Staunton, June 5 – Russia is redirecting its trade flows away from Lithuania in order to punish Vilnius for its outspoken support of Ukraine and opposition to Russian aggression there, a shift that has cut the flow of oil through the Butinge terminal by more than a third from a year ago and is costing Lithuanians money and jobs.
In the first four months of this year, statistics show, the flow of goods has increased in most of Russia’s Baltic Sea ports, Riga, and “to a lesser extent, in Liepaja and Tallinn, but it has fallen significantly in Lithuanian ports and in Kaliningrad, which is dependent on crossing Lithuanian territory (rubaltic.ru/article/energetika-i-transport/04062014_tranzit-eksporta-cherez-klaypedu/).
Compared to the same period last year, goods traffic through Ust-Luga in Leningrad rose 3.5 percent and through St. Petersburg 9.9 percent. Riga port traffic grew 21 percent, Liepaja 7.2 percent and Tallinn three percent. But flows through Ventspils fell by 3.9 percent, through Klaipeda by 16 percent, and through the Butinga terminal by 34.5 percent.
These shifts are against a total growth over this period of 2.39 percent in good trafficfor all the ports of the eastern shore of the Baltic Sea.
Butinge suffered the biggest hit because redirecting oil flows is easier than shifting other kinds of good traffic, experts say. And that is something the Lithuanian authorities are learning the hard way because, according to one pro-Moscow commentator, they have “ignored” the fact that these facilities were built “as part of a single economic complex” in Soviet times.
Aleksandr Nosovich adds that “any problems with Lithuanian energy and transport, be they the Ignalina atomic power station or the Lithuanian railways or with the Klaipeda port or Mazeikai oil processing plant turn out to be connected with politics. That is what is taking place now” with Russia punishing Lithuania for its pro-Ukrainian and anti-Russian rhetoric.
Normund Grotins, a Latvian who is regional vice president of the Alliance for European Democracy, concurs. He says that the decline in trade across Lithuania is “a result of the presidency of the country in the European Union” and that Lithuania’s actions are going to have consequences for Estonia and Latvia as well.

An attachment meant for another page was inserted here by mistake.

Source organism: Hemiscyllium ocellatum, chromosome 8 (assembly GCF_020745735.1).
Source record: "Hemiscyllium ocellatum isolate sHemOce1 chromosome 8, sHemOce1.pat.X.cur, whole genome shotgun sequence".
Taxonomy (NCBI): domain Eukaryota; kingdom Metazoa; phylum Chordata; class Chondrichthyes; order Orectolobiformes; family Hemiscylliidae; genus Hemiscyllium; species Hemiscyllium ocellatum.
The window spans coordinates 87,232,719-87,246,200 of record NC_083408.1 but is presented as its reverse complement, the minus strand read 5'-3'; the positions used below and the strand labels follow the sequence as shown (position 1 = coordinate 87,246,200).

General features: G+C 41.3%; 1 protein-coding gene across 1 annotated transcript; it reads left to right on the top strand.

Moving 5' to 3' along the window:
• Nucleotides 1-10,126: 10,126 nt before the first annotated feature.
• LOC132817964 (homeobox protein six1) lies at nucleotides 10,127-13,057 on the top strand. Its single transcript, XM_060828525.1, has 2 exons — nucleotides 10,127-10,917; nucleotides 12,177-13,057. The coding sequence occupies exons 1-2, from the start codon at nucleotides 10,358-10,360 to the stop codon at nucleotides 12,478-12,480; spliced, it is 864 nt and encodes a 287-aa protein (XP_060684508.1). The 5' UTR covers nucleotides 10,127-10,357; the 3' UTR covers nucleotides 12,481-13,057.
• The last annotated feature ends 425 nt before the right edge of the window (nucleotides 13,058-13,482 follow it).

Indeed, Nosovich says, “it is now possible to speak about covert sanctions.”
The Russian analyst suggests that Moscow is being very selective. Given greater cooperation with or at least less public condemnation from Latvian officials, the Russian side has restricted trade flows there less than it has done in Lithuania, something he says should be a clear lesson to all.
He then asks “Does business and especially big business and that connected with the government want to link itself with countries which work to undermine international cooperation, against Russia (and also Belarus) on the bass of abstract geopolitical ideas and to the detriment of their own economic profit?”
“The Lithuanians,” Nosovich says, “have already driven themselves into a dead end who now wants to have strategic cooperation with ‘a besieged fortress’?” Latvia and Estonia, he suggests, “still retain the chance not to fall into the same situation.”
Besides the obvious misapplication of the term “besieged fortress” which applies with far greater force to Russia under Putin than to any of these other countries, these Russian actions point to three new realities: First, Moscow is throwing its economic weight around in many places where the broader international community is not paying close attention.
Second, the Russian authorities are pursuing a divide and conquer strategy here in much the same way they have done elsewhere, seeking to pit one or another Baltic country against the other two in the hopes of weakening all three NATO and EU member countries. Unfortunately, they have had some success in this regard.
And third, what Moscow is doing with oil exports via Baltic ports provides yet another argument for those who want to see Europe’s dependence on Russian energy supplies reduced because obviously what the Russian government and its dependent firms are doing now to the Baltic countries, it could do to other European countries as well.